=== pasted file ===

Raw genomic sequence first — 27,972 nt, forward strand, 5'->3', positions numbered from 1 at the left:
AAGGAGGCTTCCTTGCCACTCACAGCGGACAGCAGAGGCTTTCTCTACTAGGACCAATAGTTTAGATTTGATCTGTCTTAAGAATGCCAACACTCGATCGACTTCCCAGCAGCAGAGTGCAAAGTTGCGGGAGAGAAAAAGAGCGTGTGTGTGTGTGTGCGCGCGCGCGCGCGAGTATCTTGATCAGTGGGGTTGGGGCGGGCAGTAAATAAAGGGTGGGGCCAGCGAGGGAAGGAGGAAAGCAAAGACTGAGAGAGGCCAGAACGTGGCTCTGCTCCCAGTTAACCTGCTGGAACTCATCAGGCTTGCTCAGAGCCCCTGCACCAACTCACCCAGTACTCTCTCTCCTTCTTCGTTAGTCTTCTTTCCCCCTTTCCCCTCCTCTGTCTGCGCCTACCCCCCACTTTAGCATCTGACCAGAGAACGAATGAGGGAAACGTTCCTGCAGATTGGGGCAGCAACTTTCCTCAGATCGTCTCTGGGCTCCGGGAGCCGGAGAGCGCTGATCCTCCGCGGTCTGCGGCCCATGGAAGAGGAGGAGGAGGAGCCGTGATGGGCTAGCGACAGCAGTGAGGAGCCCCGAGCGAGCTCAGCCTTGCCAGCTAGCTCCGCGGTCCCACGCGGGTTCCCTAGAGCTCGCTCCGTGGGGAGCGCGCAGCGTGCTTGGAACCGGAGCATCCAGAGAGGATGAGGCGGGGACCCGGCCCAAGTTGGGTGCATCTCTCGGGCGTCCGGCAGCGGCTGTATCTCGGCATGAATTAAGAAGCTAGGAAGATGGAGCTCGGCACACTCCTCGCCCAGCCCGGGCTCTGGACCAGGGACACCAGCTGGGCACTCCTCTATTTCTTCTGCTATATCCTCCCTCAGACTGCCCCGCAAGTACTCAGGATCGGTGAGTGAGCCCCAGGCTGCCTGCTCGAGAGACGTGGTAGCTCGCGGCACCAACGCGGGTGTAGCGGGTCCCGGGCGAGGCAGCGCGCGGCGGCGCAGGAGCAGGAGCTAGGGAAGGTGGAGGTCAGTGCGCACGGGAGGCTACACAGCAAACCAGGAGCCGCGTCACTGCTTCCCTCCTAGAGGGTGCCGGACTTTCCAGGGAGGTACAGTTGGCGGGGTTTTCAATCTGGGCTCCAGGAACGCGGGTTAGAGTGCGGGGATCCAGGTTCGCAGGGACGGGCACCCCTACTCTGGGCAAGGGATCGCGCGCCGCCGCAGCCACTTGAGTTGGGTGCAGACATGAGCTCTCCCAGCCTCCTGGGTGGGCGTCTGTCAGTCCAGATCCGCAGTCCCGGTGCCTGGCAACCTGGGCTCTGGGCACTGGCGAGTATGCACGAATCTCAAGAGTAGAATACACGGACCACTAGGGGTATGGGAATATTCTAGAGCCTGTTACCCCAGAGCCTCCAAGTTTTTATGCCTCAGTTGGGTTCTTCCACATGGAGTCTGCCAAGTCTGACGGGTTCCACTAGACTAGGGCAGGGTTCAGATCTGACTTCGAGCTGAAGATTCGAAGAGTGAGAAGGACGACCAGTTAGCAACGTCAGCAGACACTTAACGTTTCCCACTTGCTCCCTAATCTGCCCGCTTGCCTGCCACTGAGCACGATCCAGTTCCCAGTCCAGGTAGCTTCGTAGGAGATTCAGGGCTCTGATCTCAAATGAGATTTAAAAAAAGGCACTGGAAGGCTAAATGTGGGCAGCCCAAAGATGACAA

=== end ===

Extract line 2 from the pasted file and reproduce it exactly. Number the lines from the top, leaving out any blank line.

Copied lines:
AAGGAGGCTTCCTTGCCACTCACAGCGGACAGCAGAGGCTTTCTCTACTAGGACCAATAGTTTAGATTTGATCTGTCTTAAGAATGCCAACACTCGATCGACTTCCCAGCAGCAGAGTGCAAAGTTGCGGGAGAGAAAAAGAGCGTGTGTGTGTGTGTGCGCGCGCGCGCGCGAGTATCTTGATCAGTGGGGTTGGGGCGGGCAGTAAATAAAGGGTGGGGCCAGCGAGGGAAGGAGGAAAGCAAAGACTGAGAGAGGCCAGAACGTGGCTCTGCTCCCAGTTAACCTGCTGGAACTCATCAGGCTTGCTCAGAGCCCCTGCACCAACTCACCCAGTACTCTCTCTCCTTCTTCGTTAGTCTTCTTTCCCCCTTTCCCCTCCTCTGTCTGCGCCTACCCCCCACTTTAGCATCTGACCAGAGAACGAATGAGGGAAACGTTCCTGCAGATTGGGGCAGCAACTTTCCTCAGATCGTCTCTGGGCTCCGGGAGCCGGAGAGCGCTGATCCTCCGCGGTCTGCGGCCCATGGAAGAGGAGGAGGAGGAGCCGTGATGGGCTAGCGACAGCAGTGAGGAGCCCCGAGCGAGCTCAGCCTTGCCAGCTAGCTCCGCGGTCCCACGCGGGTTCCCTAGAGCTCGCTCCGTGGGGAGCGCGCAGCGTGCTTGGAACCGGAGCATCCAGAGAGGATGAGGCGGGGACCCGGCCCAAGTTGGGTGCATCTCTCGGGCGTCCGGCAGCGGCTGTATCTCGGCATGAATTAAGAAGCTAGGAAGATGGAGCTCGGCACACTCCTCGCCCAGCCCGGGCTCTGGACCAGGGACACCAGCTGGGCACTCCTCTATTTCTTCTGCTATATCCTCCCTCAGACTGCCCCGCAAGTACTCAGGATCGGTGAGTGAGCCCCAGGCTGCCTGCTCGAGAGACGTGGTAGCTCGCGGCACCAACGCGGGTGTAGCGGGTCCCGGGCGAGGCAGCGCGCGGCGGCGCAGGAGCAGGAGCTAGGGAAGGTGGAGGTCAGTGCGCACGGGAGGCTACACAGCAAACCAGGAGCCGCGTCACTGCTTCCCTCCTAGAGGGTGCCGGACTTTCCAGGGAGGTACAGTTGGCGGGGTTTTCAATCTGGGCTCCAGGAACGCGGGTTAGAGTGCGGGGATCCAGGTTCGCAGGGACGGGCACCCCTACTCTGGGCAAGGGATCGCGCGCCGCCGCAGCCACTTGAGTTGGGTGCAGACATGAGCTCTCCCAGCCTCCTGGGTGGGCGTCTGTCAGTCCAGATCCGCAGTCCCGGTGCCTGGCAACCTGGGCTCTGGGCACTGGCGAGTATGCACGAATCTCAAGAGTAGAATACACGGACCACTAGGGGTATGGGAATATTCTAGAGCCTGTTACCCCAGAGCCTCCAAGTTTTTATGCCTCAGTTGGGTTCTTCCACATGGAGTCTGCCAAGTCTGACGGGTTCCACTAGACTAGGGCAGGGTTCAGATCTGACTTCGAGCTGAAGATTCGAAGAGTGAGAAGGACGACCAGTTAGCAACGTCAGCAGACACTTAACGTTTCCCACTTGCTCCCTAATCTGCCCGCTTGCCTGCCACTGAGCACGATCCAGTTCCCAGTCCAGGTAGCTTCGTAGGAGATTCAGGGCTCTGATCTCAAATGAGATTTAAAAAAAGGCACTGGAAGGCTAAATGTGGGCAGCCCAAAGATGACAA